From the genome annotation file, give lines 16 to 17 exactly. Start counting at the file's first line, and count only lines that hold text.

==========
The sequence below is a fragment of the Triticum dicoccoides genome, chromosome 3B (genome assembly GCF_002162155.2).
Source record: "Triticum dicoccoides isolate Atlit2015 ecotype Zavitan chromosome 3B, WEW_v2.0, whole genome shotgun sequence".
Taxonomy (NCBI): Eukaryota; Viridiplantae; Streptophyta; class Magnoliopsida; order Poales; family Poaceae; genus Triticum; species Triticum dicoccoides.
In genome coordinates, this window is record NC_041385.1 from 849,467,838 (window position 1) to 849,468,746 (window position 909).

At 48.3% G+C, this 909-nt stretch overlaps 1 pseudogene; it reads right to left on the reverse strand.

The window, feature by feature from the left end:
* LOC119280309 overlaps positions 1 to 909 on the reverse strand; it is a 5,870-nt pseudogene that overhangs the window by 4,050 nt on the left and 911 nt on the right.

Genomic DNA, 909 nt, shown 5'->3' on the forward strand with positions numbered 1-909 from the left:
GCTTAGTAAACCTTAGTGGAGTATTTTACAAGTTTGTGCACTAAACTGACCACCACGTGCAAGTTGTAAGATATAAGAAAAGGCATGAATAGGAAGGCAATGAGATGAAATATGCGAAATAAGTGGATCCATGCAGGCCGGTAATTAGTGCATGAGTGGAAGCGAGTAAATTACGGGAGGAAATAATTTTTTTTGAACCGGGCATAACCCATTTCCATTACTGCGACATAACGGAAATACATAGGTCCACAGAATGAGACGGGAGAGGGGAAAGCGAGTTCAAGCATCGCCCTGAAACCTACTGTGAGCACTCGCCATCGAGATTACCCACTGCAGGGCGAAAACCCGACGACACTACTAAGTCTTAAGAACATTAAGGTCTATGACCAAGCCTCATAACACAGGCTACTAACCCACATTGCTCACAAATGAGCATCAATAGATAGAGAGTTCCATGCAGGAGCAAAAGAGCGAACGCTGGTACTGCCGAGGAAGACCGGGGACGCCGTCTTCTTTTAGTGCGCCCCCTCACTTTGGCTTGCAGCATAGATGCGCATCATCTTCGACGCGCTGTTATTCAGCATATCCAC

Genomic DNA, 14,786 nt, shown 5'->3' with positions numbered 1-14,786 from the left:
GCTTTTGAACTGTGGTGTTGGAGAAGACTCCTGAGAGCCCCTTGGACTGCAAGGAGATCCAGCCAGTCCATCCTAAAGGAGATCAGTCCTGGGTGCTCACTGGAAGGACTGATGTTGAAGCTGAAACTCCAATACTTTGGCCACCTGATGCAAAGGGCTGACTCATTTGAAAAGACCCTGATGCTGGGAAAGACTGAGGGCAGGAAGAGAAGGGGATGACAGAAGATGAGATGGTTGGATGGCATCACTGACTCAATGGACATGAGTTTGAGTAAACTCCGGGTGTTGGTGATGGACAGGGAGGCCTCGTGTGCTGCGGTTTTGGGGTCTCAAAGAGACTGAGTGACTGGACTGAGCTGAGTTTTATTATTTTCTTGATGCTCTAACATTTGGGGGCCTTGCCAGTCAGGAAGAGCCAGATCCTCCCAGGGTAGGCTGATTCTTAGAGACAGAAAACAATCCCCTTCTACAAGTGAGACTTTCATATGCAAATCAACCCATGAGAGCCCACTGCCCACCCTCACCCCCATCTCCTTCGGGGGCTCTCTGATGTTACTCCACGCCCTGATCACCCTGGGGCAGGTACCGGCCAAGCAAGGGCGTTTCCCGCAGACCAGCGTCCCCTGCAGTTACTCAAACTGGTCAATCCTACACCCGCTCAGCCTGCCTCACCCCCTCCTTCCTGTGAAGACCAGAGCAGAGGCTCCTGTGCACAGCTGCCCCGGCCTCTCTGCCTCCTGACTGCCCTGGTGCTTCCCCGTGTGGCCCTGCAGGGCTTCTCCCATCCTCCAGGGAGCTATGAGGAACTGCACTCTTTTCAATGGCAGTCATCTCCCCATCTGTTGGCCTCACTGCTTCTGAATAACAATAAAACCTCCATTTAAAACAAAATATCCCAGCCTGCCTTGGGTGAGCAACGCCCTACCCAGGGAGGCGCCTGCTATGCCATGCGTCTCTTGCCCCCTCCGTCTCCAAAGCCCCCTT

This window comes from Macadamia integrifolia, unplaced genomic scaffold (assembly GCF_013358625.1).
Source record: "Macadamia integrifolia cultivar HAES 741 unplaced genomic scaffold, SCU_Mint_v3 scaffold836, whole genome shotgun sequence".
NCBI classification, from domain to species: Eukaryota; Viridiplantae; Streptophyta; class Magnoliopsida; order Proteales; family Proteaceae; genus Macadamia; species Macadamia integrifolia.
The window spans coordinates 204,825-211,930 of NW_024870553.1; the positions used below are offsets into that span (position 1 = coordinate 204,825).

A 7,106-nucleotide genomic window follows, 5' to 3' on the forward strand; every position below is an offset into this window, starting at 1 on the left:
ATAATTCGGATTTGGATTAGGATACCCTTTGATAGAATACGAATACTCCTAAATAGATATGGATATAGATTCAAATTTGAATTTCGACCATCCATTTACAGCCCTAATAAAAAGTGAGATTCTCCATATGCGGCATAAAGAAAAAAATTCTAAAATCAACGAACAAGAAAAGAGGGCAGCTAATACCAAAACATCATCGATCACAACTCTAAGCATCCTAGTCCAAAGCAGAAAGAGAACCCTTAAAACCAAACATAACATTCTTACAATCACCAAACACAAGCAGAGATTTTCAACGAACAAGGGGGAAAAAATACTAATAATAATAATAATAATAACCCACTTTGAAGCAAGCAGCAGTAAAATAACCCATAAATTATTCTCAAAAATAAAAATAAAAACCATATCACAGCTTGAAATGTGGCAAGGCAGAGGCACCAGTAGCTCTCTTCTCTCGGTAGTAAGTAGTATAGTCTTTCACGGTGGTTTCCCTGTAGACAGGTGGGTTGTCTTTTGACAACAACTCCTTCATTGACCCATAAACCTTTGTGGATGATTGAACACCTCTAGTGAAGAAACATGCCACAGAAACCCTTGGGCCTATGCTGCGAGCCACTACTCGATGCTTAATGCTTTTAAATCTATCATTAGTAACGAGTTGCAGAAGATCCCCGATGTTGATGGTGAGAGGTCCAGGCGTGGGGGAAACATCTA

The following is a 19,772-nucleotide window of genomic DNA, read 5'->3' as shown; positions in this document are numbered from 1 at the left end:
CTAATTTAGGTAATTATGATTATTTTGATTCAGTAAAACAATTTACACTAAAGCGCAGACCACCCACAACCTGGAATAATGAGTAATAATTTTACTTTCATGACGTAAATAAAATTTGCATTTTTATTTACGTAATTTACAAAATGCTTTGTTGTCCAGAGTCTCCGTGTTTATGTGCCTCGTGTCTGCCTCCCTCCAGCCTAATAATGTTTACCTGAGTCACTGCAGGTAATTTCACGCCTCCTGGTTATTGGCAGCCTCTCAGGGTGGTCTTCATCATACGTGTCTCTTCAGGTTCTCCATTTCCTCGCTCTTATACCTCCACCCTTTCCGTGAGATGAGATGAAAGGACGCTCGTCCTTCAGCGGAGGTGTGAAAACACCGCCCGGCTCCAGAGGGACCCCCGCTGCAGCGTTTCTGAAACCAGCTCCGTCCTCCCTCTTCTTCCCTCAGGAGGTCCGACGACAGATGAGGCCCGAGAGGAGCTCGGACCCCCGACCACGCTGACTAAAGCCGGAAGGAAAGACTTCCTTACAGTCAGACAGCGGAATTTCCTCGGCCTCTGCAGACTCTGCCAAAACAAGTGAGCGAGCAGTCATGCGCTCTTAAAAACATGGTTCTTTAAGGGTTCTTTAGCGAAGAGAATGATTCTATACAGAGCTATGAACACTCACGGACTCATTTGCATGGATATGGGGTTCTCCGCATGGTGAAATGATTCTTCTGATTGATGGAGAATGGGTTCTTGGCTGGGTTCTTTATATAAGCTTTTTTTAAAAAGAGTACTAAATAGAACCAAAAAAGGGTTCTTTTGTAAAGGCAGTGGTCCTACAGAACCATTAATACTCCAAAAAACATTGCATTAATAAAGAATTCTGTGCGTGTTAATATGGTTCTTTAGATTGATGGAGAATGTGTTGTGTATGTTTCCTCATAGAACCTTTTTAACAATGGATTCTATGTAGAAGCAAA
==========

A 7,106-nucleotide genomic window follows, 5' to 3' on the forward strand; every position below is an offset into this window, starting at 1 on the left:
ATAATTCGGATTTGGATTAGGATACCCTTTGATAGAATACGAATACTCCTAAATAGATATGGATATAGATTCAAATTTGAATTTCGACCATCCATTTACAGCCCTAATAAAAAGTGAGATTCTCCATATGCGGCATAAAGAAAAAAATTCTAAAATCAACGAACAAGAAAAGAGGGCAGCTAATACCAAAACATCATCGATCACAACTCTAAGCATCCTAGTCCAAAGCAGAAAGAGAACCCTTAAAACCAAACATAACATTCTTACAATCACCAAACACAAGCAGAGATTTTCAACGAACAAGGGGGAAAAAATACTAATAATAATAATAATAATAACCCACTTTGAAGCAAGCAGCAGTAAAATAACCCATAAATTATTCTCAAAAATAAAAATAAAAACCATATCACAGCTTGAAATGTGGCAAGGCAGAGGCACCAGTAGCTCTCTTCTCTCGGTAGTAAGTAGTATAGTCTTTCACGGTGGTTTCCCTGTAGACAGGTGGGTTGTCTTTTGACAACAACTCCTTCATTGACCCATAAACCTTTGTGGATGATTGAACACCTCTAGTGAAGAAACATGCCACAGAAACCCTTGGGCCTATGCTGCGAGCCACTACTCGATGCTTAATGCTTTTAAATCTATCATTAGTAACGAGTTGCAGAAGATCCCCGATGTTGATGGTGAGAGGTCCAGGCGTGGGGGAAACATCTA